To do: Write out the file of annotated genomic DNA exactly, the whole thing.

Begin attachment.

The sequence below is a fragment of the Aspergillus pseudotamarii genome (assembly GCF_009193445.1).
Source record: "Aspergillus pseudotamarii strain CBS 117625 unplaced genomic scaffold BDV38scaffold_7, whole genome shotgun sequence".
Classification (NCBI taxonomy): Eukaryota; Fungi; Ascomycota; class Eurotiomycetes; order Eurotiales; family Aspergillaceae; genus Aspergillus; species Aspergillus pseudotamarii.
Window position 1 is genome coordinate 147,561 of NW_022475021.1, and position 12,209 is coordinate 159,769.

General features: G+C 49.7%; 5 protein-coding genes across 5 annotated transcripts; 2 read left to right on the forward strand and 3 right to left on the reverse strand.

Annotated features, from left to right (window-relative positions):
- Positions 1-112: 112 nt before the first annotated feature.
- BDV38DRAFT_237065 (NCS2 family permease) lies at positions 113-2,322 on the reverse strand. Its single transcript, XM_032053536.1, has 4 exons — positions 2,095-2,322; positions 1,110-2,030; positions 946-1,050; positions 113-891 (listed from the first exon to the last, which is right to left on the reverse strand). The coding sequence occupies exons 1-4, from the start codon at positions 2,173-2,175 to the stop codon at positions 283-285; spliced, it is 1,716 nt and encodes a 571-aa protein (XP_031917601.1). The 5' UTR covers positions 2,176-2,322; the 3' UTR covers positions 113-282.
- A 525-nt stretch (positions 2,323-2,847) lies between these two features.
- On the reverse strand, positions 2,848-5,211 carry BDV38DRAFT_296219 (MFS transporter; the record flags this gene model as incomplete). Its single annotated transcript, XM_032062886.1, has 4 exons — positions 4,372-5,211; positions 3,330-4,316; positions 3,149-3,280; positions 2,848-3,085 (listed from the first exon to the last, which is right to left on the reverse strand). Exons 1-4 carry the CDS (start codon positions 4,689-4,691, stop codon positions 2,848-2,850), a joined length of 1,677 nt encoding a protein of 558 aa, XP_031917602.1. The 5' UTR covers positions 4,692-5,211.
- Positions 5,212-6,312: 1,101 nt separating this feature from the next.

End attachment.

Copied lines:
The sequence below is a fragment of the Aspergillus pseudotamarii genome (assembly GCF_009193445.1).
Source record: "Aspergillus pseudotamarii strain CBS 117625 unplaced genomic scaffold BDV38scaffold_7, whole genome shotgun sequence".
Classification (NCBI taxonomy): Eukaryota; Fungi; Ascomycota; class Eurotiomycetes; order Eurotiales; family Aspergillaceae; genus Aspergillus; species Aspergillus pseudotamarii.
Window position 1 is genome coordinate 147,561 of NW_022475021.1, and position 12,209 is coordinate 159,769.

General features: G+C 49.7%; 5 protein-coding genes across 5 annotated transcripts; 2 read left to right on the forward strand and 3 right to left on the reverse strand.

Annotated features, from left to right (window-relative positions):
- Positions 1-112: 112 nt before the first annotated feature.
- BDV38DRAFT_237065 (NCS2 family permease) lies at positions 113-2,322 on the reverse strand. Its single transcript, XM_032053536.1, has 4 exons — positions 2,095-2,322; positions 1,110-2,030; positions 946-1,050; positions 113-891 (listed from the first exon to the last, which is right to left on the reverse strand). The coding sequence occupies exons 1-4, from the start codon at positions 2,173-2,175 to the stop codon at positions 283-285; spliced, it is 1,716 nt and encodes a 571-aa protein (XP_031917601.1). The 5' UTR covers positions 2,176-2,322; the 3' UTR covers positions 113-282.
- A 525-nt stretch (positions 2,323-2,847) lies between these two features.
- On the reverse strand, positions 2,848-5,211 carry BDV38DRAFT_296219 (MFS transporter; the record flags this gene model as incomplete). Its single annotated transcript, XM_032062886.1, has 4 exons — positions 4,372-5,211; positions 3,330-4,316; positions 3,149-3,280; positions 2,848-3,085 (listed from the first exon to the last, which is right to left on the reverse strand). Exons 1-4 carry the CDS (start codon positions 4,689-4,691, stop codon positions 2,848-2,850), a joined length of 1,677 nt encoding a protein of 558 aa, XP_031917602.1. The 5' UTR covers positions 4,692-5,211.
- Positions 5,212-6,312: 1,101 nt separating this feature from the next.